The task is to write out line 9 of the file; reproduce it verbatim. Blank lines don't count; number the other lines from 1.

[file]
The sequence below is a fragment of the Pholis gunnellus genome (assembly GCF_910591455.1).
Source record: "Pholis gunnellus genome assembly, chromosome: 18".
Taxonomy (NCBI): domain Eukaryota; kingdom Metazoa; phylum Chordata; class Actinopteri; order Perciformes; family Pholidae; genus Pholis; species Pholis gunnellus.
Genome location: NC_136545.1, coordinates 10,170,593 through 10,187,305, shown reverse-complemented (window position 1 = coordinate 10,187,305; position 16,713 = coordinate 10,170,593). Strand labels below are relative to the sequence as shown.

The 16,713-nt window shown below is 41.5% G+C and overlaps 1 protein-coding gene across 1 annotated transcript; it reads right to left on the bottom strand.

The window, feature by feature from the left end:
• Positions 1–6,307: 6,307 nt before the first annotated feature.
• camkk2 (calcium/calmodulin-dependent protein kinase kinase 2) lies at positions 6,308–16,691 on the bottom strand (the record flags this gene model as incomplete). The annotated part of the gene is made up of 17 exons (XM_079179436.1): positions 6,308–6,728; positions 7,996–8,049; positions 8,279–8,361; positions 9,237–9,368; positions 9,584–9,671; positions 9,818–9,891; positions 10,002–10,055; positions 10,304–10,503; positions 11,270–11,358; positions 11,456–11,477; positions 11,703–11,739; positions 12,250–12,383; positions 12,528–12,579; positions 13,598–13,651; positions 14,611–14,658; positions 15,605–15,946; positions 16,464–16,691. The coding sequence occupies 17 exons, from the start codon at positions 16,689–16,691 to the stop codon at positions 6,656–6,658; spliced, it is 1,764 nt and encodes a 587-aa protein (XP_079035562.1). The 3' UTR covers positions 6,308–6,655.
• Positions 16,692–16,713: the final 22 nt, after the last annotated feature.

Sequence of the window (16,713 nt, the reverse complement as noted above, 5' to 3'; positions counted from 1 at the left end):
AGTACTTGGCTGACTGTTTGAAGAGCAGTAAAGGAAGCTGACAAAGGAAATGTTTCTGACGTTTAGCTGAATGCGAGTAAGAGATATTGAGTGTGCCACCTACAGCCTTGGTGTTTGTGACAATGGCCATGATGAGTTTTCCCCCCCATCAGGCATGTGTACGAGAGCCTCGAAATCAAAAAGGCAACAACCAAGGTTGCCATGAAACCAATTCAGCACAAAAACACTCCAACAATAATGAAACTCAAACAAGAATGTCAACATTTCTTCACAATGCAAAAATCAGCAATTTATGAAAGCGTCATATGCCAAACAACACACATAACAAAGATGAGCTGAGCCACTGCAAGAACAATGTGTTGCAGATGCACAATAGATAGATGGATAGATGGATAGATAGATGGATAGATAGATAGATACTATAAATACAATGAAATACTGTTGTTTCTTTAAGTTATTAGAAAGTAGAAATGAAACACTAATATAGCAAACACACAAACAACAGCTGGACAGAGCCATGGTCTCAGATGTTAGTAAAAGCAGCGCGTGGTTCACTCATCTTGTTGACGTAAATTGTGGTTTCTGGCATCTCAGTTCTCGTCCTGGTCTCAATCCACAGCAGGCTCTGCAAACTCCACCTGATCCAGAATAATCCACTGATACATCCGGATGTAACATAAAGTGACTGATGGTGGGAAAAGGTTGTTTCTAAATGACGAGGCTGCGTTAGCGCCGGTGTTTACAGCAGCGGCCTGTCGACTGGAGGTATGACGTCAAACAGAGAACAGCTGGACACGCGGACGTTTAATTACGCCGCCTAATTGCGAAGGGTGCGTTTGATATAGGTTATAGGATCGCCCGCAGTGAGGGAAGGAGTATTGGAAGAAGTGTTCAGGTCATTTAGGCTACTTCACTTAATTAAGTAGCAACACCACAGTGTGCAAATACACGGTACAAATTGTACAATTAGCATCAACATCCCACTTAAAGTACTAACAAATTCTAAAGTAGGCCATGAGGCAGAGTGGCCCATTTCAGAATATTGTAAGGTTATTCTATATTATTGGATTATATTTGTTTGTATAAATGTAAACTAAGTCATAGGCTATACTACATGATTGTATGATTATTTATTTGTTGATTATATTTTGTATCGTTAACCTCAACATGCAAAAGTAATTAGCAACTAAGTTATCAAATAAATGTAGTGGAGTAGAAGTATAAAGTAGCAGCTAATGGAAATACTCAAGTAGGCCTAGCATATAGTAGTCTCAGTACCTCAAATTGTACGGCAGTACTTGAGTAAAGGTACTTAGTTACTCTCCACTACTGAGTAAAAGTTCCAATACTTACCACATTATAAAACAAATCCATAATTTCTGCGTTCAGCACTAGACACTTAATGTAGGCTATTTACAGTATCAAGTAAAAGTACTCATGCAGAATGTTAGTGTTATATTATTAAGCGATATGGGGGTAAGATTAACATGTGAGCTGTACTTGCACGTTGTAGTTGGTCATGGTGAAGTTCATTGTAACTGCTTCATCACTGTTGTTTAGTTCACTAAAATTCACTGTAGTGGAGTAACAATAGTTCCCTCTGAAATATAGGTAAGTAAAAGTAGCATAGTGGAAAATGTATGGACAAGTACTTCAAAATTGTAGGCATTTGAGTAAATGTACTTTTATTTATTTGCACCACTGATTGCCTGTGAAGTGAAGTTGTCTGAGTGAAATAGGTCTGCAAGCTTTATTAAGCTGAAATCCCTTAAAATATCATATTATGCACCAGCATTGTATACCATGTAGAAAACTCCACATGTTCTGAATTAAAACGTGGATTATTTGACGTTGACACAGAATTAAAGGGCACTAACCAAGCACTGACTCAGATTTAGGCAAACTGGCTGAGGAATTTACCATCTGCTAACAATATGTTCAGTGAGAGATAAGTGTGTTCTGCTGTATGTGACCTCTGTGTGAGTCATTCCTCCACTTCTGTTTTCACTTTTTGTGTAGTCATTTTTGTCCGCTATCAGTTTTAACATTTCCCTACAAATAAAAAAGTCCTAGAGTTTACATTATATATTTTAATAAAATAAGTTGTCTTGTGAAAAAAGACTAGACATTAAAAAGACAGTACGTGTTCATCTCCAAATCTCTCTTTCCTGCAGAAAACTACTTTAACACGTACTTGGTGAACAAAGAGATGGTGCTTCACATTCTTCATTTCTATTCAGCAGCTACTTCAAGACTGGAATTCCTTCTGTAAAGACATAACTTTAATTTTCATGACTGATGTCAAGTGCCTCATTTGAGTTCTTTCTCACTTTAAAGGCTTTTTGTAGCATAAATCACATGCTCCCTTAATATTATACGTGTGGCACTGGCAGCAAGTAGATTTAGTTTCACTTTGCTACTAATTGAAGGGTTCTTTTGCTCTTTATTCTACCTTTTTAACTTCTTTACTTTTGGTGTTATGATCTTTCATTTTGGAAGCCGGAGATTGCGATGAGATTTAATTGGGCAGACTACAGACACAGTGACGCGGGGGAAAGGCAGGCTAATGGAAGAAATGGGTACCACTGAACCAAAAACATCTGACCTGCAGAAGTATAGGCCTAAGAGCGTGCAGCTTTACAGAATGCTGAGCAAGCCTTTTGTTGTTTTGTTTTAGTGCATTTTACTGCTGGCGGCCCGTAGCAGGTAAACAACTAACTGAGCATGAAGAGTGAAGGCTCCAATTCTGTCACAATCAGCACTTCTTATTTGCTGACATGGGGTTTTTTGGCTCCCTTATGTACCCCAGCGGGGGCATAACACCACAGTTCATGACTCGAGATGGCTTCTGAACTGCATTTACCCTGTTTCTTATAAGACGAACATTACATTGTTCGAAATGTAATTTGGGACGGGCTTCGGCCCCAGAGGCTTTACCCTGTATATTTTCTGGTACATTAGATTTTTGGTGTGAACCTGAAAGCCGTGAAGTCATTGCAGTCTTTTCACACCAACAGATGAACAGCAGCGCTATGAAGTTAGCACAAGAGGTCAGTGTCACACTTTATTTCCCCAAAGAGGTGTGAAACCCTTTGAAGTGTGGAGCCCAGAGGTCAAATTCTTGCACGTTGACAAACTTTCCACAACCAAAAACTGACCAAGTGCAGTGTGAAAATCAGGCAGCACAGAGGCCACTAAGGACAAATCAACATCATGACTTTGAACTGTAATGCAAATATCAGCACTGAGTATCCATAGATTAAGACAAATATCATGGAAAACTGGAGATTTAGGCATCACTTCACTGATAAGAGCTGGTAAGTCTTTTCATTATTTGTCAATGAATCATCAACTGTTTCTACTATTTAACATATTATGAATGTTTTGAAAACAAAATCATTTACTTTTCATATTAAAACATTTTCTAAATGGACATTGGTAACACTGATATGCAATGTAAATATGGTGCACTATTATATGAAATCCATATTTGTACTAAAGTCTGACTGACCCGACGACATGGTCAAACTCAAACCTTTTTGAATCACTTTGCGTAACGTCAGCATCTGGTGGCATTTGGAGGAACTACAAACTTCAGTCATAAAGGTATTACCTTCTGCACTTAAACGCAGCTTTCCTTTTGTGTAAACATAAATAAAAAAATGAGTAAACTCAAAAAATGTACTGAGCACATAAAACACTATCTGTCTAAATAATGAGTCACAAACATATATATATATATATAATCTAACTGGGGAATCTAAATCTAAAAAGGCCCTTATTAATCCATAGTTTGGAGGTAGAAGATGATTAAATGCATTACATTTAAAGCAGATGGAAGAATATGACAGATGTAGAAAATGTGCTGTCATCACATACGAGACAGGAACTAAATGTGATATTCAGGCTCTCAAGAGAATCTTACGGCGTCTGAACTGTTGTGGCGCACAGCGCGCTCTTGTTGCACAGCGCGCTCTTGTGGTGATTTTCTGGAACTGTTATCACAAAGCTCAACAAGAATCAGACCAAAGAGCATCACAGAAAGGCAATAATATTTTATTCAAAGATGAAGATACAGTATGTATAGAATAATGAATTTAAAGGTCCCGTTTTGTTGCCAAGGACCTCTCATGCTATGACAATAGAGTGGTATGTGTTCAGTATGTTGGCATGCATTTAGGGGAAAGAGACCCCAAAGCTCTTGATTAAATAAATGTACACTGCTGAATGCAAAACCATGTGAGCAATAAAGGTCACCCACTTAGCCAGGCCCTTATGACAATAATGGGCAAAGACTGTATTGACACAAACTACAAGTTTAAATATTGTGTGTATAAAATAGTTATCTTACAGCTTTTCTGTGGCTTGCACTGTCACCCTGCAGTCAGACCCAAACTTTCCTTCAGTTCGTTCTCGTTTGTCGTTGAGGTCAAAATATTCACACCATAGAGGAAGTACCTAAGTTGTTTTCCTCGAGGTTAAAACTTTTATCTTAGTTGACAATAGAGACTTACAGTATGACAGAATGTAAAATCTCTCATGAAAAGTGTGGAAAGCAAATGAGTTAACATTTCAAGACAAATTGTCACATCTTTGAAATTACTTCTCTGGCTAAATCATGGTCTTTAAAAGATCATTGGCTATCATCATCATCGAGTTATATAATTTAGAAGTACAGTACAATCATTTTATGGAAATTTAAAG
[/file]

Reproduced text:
• Positions 16,692–16,713: the final 22 nt, after the last annotated feature.